Of course, we know that later on their persecution bcame political when Nero blamed them for Rome's burning.
 
Old 04-18-2001, 03:07 AM   #20
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<font face="Verdana, Arial" size="2">Originally posted by rainbow walking:
Hi Smugg,
Not meaning to cut in here on your discussion but I would like to point out that Pilate, the Roman procurator over Isael, according to scripture, wanted to release Jesus, having found no fault in Him. He was accused of claiming kingship over Israel which would have violated Roman authority but, apparently, the Jews couldn't make a case strong enough to convince Pilate. I have to agree with Polycarp that the christians persecution was, initially, religiously motivated, although I agree with you that, for the Jews during this period, there was a fine line between religion and politics.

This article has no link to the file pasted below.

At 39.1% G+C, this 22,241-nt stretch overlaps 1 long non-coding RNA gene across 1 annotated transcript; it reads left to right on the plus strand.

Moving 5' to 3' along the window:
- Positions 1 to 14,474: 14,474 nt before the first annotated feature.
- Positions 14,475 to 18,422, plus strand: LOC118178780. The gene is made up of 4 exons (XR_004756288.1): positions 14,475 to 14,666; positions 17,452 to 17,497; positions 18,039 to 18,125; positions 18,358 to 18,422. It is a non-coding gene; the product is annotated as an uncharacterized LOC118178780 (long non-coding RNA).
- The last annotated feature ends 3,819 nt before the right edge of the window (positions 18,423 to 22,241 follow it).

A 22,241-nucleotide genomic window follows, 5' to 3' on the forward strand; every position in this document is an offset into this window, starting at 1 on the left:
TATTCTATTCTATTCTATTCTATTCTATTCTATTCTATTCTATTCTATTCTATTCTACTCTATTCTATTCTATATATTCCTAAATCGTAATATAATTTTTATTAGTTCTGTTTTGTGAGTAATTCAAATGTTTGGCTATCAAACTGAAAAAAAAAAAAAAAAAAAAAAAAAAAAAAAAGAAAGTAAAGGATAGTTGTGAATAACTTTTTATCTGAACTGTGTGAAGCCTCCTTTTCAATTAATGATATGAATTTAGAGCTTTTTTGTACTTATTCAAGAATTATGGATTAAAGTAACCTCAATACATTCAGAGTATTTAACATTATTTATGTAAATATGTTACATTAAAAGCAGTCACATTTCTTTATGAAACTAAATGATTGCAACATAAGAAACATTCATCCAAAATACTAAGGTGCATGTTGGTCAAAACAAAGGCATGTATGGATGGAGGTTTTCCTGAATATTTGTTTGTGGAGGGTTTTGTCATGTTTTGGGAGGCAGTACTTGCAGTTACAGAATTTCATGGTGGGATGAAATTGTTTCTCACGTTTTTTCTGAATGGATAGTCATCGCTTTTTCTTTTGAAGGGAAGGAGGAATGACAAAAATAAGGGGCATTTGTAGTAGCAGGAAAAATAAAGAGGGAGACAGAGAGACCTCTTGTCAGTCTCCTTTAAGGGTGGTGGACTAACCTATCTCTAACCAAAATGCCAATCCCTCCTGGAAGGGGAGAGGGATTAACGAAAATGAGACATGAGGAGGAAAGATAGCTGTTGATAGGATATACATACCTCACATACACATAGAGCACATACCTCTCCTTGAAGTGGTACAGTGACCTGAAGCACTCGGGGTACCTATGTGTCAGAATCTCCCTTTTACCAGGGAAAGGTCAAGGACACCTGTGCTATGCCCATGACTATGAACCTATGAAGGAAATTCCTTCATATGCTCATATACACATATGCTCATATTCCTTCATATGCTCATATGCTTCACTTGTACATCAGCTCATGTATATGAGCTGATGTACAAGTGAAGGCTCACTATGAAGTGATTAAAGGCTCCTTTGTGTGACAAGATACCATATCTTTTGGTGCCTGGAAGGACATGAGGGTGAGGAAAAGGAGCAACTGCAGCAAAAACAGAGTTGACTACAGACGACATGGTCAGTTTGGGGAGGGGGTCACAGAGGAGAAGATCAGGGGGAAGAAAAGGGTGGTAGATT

Of course, we know that later on their persecution bcame political when Nero blamed them for Rome's burning.
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rw: Also wasn't the final charge, for which they managed to secure Roman permission for crucifixion, that He would tear down the temple and rebuild it in three days? Weren't there witnesses to this effect? So Christ was crucified for threatening the temple. But was initially charged with claiming to be king of Israel. It was the Jews, or I should say, the ruling party of Jews, who were very unhappy with the sign Pilate had nailed to the cross proclaiming Christ to be king of the Jews in three languages.

The Jews, if I remember, had to proclaim their allegiance to Ceasar when they first brought Christ before Pilate charging Him with sedition. So I see Pilate, in nailing that sign on the cross, as letting everyone know to whom these ruling Jews proclaimed allegiance. Thus their immediate displeasure and request it be removed. These Jews were walking a tightrope between the will of their people and Rome. Knowing their history and expectation of a messiah to liberate them from their enemies, any sign of allegiance to their enemies would or could be percieved as traitorous to their own heritage. These Jewish rulers thought of themselves as the only buffer between the continued existence of Israel as a nation and Roman destruction. That is why the high preist made the statement/prediction that it would be expedient for one man to die rather than the entire nation perish...such was their political perception of the situation.